U2 Take London

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2.8.01 - Q4music.com

'Rock Stars Still Walk Among Us'

Dateline:::::: 8 February 2001: Last night, U2 played a one hour, 20 minute set in front of a collection of fan club die-hards, media/arts world figures and fibrillating competition winners at London's Astoria Theatre. Q4music, in spite of the temptations posed by touts offering £800 for a ticket, squeezed by through a coterie of disparate celebrities to witness the Dublin band's first UK show of a comparable size since they played Hammersmith Palais in June 1983. What a long time ago that was.

Few bands can claim to have since compiled such a canon and proved so regularly masterful at playing it live. While U2's last live music campaign - the PopMart tour of 1997/1998 - caused a brief but real crisis in the band (technical problems and under rehearsal led to a disastrous Las Vegas debut in April 1997 and left bassist Adam Clayton feeling "extreme fear" for the first precarious batch of concerts) the Astoria show concentrated on core rock band skills - riffs, charisma, top-notch songwriting - pulling off an admirable renosing of Pop material (Discotheque, segueing into Staring At The Sun, was a revelation) and an, if anything, even more successful incorporation of pre-Eno-watershed songs.

Illustratively, a surprise 11 O'Clock Tick Tock gave way mid-gig to an even more unexpected I Will Follow. Angular and unfunky they remain, but urgent and, more importantly, performed as if the band can't see the join between these youthful studies in texture and dynamics and their later, most fully conceived songs (without question, One and The Ground Beneath Her Feet). The impression created by latest album All That You Can't Leave Behind - that U2 can finally embrace all the bands they have been and feel embarrassed by none of them - is brought into even sharper focus. U2 have been freed from the constraints of ideology; all they do now is rock'n'roll.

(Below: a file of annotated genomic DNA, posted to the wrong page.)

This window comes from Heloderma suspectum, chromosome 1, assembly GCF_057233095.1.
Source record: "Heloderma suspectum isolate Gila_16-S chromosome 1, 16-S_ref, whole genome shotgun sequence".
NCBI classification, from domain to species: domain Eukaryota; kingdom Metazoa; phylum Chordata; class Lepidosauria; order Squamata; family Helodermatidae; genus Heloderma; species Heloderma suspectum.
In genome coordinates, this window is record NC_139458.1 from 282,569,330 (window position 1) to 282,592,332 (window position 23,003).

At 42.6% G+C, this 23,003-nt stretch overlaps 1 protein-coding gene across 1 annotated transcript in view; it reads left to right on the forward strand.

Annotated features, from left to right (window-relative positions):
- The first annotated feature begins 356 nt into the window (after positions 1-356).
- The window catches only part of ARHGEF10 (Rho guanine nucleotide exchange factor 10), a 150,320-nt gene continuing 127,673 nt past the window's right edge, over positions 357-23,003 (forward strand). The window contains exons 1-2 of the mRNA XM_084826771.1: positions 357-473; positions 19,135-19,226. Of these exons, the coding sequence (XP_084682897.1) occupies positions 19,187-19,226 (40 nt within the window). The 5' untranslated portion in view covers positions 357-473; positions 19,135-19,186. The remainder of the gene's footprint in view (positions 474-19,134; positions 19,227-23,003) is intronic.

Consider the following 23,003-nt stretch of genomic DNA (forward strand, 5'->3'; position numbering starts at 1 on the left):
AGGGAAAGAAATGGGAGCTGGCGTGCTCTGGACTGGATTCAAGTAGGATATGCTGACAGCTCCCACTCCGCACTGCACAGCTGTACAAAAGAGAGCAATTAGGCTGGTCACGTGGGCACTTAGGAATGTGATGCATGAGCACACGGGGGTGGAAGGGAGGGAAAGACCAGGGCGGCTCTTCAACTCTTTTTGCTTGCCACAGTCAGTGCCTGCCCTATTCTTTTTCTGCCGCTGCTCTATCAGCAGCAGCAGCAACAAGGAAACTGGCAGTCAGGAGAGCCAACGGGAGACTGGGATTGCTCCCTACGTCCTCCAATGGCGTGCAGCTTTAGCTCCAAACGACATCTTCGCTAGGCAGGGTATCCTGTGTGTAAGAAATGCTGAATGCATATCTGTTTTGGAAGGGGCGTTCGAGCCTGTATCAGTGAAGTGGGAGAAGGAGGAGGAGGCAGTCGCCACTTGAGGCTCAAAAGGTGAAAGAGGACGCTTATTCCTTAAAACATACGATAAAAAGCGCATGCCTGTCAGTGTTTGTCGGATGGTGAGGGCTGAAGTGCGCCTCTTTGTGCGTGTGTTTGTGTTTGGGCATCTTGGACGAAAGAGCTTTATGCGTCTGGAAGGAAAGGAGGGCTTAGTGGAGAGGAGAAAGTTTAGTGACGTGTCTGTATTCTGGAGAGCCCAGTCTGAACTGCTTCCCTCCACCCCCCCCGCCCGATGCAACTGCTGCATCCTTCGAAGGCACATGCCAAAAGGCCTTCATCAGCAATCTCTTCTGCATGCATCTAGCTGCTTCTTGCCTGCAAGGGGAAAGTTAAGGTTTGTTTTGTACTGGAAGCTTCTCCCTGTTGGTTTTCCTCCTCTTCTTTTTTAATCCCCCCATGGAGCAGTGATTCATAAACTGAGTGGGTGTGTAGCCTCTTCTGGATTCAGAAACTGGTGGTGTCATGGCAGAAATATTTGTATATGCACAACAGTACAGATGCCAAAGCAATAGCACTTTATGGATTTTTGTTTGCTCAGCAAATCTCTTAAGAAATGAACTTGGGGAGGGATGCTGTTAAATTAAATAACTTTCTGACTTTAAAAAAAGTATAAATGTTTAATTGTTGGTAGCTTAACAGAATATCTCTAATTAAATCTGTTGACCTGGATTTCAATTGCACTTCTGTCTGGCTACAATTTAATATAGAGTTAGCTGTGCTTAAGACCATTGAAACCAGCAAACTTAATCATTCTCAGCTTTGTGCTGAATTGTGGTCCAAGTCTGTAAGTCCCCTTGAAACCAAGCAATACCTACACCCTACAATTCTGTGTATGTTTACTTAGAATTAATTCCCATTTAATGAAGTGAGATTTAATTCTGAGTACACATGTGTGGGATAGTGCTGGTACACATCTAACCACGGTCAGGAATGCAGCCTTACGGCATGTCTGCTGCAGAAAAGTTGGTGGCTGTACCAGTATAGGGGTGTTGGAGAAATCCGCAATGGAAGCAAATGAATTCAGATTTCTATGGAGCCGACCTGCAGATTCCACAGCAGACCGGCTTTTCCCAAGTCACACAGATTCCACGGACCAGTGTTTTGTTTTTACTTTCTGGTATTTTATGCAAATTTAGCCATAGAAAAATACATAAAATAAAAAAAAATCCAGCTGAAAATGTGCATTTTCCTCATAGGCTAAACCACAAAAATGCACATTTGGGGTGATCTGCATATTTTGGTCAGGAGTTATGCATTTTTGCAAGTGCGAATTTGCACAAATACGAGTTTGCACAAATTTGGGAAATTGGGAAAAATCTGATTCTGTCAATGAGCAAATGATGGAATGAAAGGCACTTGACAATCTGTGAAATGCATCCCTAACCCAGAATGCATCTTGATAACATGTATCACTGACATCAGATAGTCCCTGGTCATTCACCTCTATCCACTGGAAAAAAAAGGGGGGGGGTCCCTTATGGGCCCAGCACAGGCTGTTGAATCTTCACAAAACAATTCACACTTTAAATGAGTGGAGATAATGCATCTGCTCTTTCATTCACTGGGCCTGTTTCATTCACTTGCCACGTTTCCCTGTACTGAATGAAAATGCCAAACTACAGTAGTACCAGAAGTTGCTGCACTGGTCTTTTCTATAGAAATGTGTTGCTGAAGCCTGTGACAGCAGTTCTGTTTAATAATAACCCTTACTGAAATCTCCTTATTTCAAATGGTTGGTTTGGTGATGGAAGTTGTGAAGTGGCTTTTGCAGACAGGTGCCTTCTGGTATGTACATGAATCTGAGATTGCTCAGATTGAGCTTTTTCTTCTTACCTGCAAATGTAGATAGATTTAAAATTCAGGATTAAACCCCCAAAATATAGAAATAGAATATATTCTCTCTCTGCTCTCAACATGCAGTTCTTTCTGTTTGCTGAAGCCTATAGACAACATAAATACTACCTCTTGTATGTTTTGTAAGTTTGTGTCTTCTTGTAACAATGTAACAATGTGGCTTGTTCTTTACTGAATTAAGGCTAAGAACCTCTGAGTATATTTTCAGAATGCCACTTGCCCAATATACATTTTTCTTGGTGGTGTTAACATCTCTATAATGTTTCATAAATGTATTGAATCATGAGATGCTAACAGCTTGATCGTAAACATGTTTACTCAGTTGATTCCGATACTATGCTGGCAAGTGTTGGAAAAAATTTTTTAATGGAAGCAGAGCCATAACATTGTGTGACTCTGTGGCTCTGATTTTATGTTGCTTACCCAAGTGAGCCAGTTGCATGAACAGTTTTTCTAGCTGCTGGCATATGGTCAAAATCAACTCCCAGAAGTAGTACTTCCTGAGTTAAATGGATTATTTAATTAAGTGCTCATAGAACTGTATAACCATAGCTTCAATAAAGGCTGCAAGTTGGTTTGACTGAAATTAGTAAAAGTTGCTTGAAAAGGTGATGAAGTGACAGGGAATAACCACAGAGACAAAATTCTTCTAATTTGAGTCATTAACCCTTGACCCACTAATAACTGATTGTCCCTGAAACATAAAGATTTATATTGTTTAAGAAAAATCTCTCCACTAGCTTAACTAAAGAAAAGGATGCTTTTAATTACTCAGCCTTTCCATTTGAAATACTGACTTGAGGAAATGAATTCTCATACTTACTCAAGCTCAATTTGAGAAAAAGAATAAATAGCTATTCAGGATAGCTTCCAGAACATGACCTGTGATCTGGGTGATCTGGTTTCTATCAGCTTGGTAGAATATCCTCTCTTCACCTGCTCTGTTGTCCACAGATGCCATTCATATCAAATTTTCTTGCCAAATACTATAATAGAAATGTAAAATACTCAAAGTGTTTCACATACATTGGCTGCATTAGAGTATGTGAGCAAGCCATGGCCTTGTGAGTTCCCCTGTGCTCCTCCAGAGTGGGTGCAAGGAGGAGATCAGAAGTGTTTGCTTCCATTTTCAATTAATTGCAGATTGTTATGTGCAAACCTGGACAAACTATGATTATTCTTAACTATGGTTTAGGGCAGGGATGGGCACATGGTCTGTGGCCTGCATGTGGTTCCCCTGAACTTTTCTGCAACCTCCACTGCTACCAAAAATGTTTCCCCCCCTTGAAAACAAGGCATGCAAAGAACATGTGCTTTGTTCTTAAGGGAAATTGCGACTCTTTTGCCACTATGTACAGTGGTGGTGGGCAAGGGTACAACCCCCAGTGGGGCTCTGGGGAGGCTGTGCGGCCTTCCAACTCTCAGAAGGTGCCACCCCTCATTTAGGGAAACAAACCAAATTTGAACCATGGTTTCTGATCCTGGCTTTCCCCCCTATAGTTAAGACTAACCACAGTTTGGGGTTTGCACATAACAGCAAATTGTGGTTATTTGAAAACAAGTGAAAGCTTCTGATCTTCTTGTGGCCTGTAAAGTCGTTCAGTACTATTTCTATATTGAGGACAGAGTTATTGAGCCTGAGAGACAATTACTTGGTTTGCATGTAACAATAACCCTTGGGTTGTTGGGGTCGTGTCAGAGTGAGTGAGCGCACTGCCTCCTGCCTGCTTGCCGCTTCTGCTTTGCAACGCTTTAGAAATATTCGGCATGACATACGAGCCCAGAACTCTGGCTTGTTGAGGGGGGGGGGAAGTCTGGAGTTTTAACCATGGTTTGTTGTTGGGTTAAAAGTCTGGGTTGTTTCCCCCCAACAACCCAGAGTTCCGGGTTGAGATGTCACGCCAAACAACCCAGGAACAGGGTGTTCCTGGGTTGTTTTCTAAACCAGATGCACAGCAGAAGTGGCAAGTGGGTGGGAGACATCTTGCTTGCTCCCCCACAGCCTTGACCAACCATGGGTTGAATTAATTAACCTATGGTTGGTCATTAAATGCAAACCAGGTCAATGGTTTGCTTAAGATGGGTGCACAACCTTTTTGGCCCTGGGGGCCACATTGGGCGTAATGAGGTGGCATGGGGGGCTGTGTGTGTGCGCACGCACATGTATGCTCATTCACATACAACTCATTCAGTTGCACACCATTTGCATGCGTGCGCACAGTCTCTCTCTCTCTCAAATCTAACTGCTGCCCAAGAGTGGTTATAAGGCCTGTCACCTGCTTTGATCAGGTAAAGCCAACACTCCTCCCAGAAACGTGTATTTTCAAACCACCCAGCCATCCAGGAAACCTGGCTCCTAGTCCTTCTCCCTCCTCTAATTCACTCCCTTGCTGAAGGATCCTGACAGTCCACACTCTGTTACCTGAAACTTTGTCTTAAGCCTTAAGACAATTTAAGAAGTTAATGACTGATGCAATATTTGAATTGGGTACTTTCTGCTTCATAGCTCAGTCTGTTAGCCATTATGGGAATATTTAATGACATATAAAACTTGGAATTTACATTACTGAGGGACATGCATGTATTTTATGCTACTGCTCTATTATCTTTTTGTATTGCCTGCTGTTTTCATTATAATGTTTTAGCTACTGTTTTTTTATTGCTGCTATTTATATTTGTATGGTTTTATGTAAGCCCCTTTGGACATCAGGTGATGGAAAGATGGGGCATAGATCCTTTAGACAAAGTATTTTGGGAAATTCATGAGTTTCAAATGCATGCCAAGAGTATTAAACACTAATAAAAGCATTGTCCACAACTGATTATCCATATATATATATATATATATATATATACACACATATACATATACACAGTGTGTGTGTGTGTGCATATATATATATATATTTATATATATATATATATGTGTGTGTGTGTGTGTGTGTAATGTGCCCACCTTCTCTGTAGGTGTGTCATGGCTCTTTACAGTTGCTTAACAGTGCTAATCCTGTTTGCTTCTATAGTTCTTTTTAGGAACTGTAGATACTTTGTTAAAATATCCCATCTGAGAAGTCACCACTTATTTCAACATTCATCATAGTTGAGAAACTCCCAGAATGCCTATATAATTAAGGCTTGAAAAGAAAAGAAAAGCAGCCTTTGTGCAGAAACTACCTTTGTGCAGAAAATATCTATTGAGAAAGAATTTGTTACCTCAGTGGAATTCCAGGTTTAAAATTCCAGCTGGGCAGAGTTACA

Every way that U2 could have messed up tonight - 1) posing like a band you can only see with binoculars; 2) wearing the superannuated PopMart get-up they've inappropriately sported on their TV spots over the last two weeks; 3) slacking off because they're preaching to the converted - they didn't. Sporting T-shirts and jeans, the band reclaimed a sartorial dignity befitting their ages. Bono looked his leanest in 12 months. During Bad, the slowburning Unforgettable Fire track they ended the pre-encore section with, he tightrope-walked the crowd-rail, grasped the proffered hands and leaned back, trusting both audience and stomach muscles not to give out.

Bono revived another old Bono trick: weaving in lyrics from other people's songs. Hence Joy Division's Transmission, The Teardrop Explodes' Reward (now wouldn't Julian Cope just hate that) and Craig David's Walking Away (quoted during One, and on reflection, practically the same song - naughty Craig). The old Bono arrogance ("Hello, we're the best band in the world") was back and rather beautifully encapsulated in the moment he took out his mobile phone and shared All I Want Is You with a mystery callee (doubtless the wife).

Highlights, then: Desire (shuffly and semi-acoustic, foregrounding the lyrical lewdness of "the fever when I'm inside her") and Stuck In A Moment You Can't Get Out Of (assured and delicate). Lowlights: Mysterious Ways (they buggered up the beginning) and, er, that's it. Finale: "40", a trigger to owners of Under a Blood Red Sky to sing "how long to sing this song" for about an hour. Conclusion: some real rock stars still walk among us, thank Christ. - Danny Eccleston

The Set List

Until The End Of The World
Beautiful Day
Stuck In A Moment You Can't Get Out Of
Last Night On Earth
Staring At The Sun
New York
11' O'Clock Tick Tock
I Will Follow
The Ground Beneath Her Feet
Mysterious Ways
All I Want Is You

The Guest List

Mick Jagger, rock legend ...Although he seemed to be text messaging throughout.

Salman Rushdie, hermit author Risked a high-profile night out (at least it wasn't on the Edgware Road).

John Hurt, he of the fag-ridden voice Had the best seat in the house, next to someone who looked remarkably like Marianne Faithfull

Elvis Costello, of the classical/pop crossover Should this be the sort of thing he'd like?

Stephen Hendry, snooker prodigy Looked fairly bemused by beery London gig-goers

Roy Keane, Man U captain and maniac Pushed a Q staffer out of his way (in character), then apologised (out of character)

Dave Stewart, silly pop man Wore a luminous orange puffa jacket. Do you think his beard is really that black?

Alex James, best bass player "in the house" Wore ska-style olive Harrington jacket. Was misbehaving with Keith Allen as usual

Keith Allen, professional gumby See above

Ed O'Brien, Radiohead's gentle giant Nicked swirly guitar tips. Probably

Colin Greenwood, Radiohead's gentle dwarf Wore "so this is what we should be doing!" expression throughout

Neil Hannon, aka The Divine Comedy After many years of trying, he's grown a little beard.

Herbie Knott, Lara Waldeck & Colin Stone, Q4music competition winners Appeared to be having a fairly good time.

Copyright © EMAP Digital Limited 2001. All rights reserved.

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This page contains a single entry by Jonathan published on February 8, 2001 3:13 AM.

U2 Again Revise Tour Schedule was the previous entry in this blog.

Bono Nominates Relief Agency For Cash Award is the next entry in this blog.

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